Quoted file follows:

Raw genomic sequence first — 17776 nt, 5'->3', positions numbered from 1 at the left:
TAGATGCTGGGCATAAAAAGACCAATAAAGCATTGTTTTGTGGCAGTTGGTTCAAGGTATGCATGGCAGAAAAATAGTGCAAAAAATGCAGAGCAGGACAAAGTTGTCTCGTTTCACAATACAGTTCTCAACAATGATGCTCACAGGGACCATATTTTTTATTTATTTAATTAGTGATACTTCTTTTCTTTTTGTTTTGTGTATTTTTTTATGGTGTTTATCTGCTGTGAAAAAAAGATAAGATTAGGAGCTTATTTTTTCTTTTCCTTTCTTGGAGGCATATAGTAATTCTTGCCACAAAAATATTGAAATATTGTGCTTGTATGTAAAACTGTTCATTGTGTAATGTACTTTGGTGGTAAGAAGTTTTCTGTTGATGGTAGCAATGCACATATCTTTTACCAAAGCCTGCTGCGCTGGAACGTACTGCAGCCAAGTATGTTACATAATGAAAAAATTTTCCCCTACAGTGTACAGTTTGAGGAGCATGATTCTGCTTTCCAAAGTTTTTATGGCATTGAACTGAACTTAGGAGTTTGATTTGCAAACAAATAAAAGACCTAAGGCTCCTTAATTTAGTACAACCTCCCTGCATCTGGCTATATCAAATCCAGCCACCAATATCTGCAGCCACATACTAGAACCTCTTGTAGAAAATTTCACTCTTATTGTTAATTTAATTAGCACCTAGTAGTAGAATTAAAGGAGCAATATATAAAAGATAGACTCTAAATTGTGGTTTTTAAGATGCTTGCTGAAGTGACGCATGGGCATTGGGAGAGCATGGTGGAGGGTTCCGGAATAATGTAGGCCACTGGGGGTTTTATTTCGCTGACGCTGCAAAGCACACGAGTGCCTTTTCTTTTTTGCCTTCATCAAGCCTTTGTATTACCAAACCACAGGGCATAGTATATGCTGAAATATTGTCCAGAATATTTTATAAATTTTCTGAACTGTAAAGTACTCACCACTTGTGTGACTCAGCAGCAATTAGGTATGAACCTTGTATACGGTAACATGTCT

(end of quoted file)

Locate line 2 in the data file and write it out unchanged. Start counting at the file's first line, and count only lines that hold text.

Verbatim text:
TAGATGCTGGGCATAAAAAGACCAATAAAGCATTGTTTTGTGGCAGTTGGTTCAAGGTATGCATGGCAGAAAAATAGTGCAAAAAATGCAGAGCAGGACAAAGTTGTCTCGTTTCACAATACAGTTCTCAACAATGATGCTCACAGGGACCATATTTTTTATTTATTTAATTAGTGATACTTCTTTTCTTTTTGTTTTGTGTATTTTTTTATGGTGTTTATCTGCTGTGAAAAAAAGATAAGATTAGGAGCTTATTTTTTCTTTTCCTTTCTTGGAGGCATATAGTAATTCTTGCCACAAAAATATTGAAATATTGTGCTTGTATGTAAAACTGTTCATTGTGTAATGTACTTTGGTGGTAAGAAGTTTTCTGTTGATGGTAGCAATGCACATATCTTTTACCAAAGCCTGCTGCGCTGGAACGTACTGCAGCCAAGTATGTTACATAATGAAAAAATTTTCCCCTACAGTGTACAGTTTGAGGAGCATGATTCTGCTTTCCAAAGTTTTTATGGCATTGAACTGAACTTAGGAGTTTGATTTGCAAACAAATAAAAGACCTAAGGCTCCTTAATTTAGTACAACCTCCCTGCATCTGGCTATATCAAATCCAGCCACCAATATCTGCAGCCACATACTAGAACCTCTTGTAGAAAATTTCACTCTTATTGTTAATTTAATTAGCACCTAGTAGTAGAATTAAAGGAGCAATATATAAAAGATAGACTCTAAATTGTGGTTTTTAAGATGCTTGCTGAAGTGACGCATGGGCATTGGGAGAGCATGGTGGAGGGTTCCGGAATAATGTAGGCCACTGGGGGTTTTATTTCGCTGACGCTGCAAAGCACACGAGTGCCTTTTCTTTTTTGCCTTCATCAAGCCTTTGTATTACCAAACCACAGGGCATAGTATATGCTGAAATATTGTCCAGAATATTTTATAAATTTTCTGAACTGTAAAGTACTCACCACTTGTGTGACTCAGCAGCAATTAGGTATGAACCTTGTATACGGTAACATGTCT